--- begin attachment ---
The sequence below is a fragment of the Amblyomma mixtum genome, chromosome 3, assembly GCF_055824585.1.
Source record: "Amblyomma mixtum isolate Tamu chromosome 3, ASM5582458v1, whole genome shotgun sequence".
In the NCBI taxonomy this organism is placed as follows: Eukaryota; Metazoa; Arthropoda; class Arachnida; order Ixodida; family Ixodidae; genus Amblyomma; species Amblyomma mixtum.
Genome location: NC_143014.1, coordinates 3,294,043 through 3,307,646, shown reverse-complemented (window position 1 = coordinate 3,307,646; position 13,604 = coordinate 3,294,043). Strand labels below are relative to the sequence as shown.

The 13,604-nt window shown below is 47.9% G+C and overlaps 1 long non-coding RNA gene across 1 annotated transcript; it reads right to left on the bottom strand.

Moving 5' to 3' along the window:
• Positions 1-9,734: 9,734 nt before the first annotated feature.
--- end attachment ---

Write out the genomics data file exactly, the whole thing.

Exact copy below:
The sequence below is a fragment of the Amblyomma mixtum genome, chromosome 3, assembly GCF_055824585.1.
Source record: "Amblyomma mixtum isolate Tamu chromosome 3, ASM5582458v1, whole genome shotgun sequence".
In the NCBI taxonomy this organism is placed as follows: Eukaryota; Metazoa; Arthropoda; class Arachnida; order Ixodida; family Ixodidae; genus Amblyomma; species Amblyomma mixtum.
Genome location: NC_143014.1, coordinates 3,294,043 through 3,307,646, shown reverse-complemented (window position 1 = coordinate 3,307,646; position 13,604 = coordinate 3,294,043). Strand labels below are relative to the sequence as shown.

The 13,604-nt window shown below is 47.9% G+C and overlaps 1 long non-coding RNA gene across 1 annotated transcript; it reads right to left on the bottom strand.

Moving 5' to 3' along the window:
• Positions 1-9,734: 9,734 nt before the first annotated feature.